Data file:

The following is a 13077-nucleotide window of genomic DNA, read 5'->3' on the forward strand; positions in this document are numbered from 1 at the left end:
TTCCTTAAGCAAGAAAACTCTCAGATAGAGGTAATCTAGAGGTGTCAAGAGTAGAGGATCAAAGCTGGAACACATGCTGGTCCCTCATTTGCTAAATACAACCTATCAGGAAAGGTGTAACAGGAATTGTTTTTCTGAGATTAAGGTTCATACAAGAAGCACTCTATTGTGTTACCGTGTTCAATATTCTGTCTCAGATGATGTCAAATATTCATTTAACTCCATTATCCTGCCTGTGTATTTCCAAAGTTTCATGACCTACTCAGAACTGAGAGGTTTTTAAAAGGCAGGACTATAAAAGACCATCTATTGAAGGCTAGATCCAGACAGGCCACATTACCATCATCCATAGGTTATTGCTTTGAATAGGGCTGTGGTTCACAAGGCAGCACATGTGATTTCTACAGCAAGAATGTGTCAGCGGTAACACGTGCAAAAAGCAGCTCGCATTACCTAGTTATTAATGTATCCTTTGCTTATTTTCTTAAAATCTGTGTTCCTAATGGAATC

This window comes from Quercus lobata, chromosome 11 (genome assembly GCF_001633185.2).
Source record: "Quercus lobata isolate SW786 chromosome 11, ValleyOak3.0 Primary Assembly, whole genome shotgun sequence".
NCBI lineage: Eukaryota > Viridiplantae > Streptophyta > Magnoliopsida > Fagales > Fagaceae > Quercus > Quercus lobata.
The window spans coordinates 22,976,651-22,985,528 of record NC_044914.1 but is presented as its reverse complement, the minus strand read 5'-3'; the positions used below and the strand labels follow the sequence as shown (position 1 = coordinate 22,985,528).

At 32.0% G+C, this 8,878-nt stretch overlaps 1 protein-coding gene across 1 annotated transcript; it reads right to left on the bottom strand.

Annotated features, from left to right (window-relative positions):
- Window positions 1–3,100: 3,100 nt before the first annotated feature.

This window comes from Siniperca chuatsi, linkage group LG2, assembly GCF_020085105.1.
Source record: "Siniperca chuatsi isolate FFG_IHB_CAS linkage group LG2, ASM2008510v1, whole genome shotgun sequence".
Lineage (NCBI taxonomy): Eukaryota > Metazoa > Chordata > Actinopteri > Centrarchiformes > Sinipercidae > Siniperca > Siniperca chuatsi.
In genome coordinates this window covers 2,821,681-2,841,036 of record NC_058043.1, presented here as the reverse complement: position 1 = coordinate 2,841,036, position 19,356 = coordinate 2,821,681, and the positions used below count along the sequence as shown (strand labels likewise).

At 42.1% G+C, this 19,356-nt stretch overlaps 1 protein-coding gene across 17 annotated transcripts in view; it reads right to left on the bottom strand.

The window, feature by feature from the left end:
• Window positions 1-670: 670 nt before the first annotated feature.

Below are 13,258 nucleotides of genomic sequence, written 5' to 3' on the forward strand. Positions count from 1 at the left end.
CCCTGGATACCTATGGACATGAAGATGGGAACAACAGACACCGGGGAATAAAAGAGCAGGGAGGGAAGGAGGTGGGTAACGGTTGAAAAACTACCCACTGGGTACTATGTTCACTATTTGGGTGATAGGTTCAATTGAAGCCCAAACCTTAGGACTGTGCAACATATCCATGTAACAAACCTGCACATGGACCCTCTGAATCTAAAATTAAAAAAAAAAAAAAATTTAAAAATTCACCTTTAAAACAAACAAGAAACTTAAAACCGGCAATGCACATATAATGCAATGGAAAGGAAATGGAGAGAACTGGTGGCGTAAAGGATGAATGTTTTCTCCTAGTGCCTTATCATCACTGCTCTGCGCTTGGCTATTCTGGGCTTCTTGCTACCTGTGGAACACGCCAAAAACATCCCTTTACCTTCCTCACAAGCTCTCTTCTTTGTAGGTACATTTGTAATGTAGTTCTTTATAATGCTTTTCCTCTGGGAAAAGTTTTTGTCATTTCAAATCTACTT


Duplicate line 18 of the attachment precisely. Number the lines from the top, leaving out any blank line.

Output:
CCCTGGATACCTATGGACATGAAGATGGGAACAACAGACACCGGGGAATAAAAGAGCAGGGAGGGAAGGAGGTGGGTAACGGTTGAAAAACTACCCACTGGGTACTATGTTCACTATTTGGGTGATAGGTTCAATTGAAGCCCAAACCTTAGGACTGTGCAACATATCCATGTAACAAACCTGCACATGGACCCTCTGAATCTAAAATTAAAAAAAAAAAAAAATTTAAAAATTCACCTTTAAAACAAACAAGAAACTTAAAACCGGCAATGCACATATAATGCAATGGAAAGGAAATGGAGAGAACTGGTGGCGTAAAGGATGAATGTTTTCTCCTAGTGCCTTATCATCACTGCTCTGCGCTTGGCTATTCTGGGCTTCTTGCTACCTGTGGAACACGCCAAAAACATCCCTTTACCTTCCTCACAAGCTCTCTTCTTTGTAGGTACATTTGTAATGTAGTTCTTTATAATGCTTTTCCTCTGGGAAAAGTTTTTGTCATTTCAAATCTACTT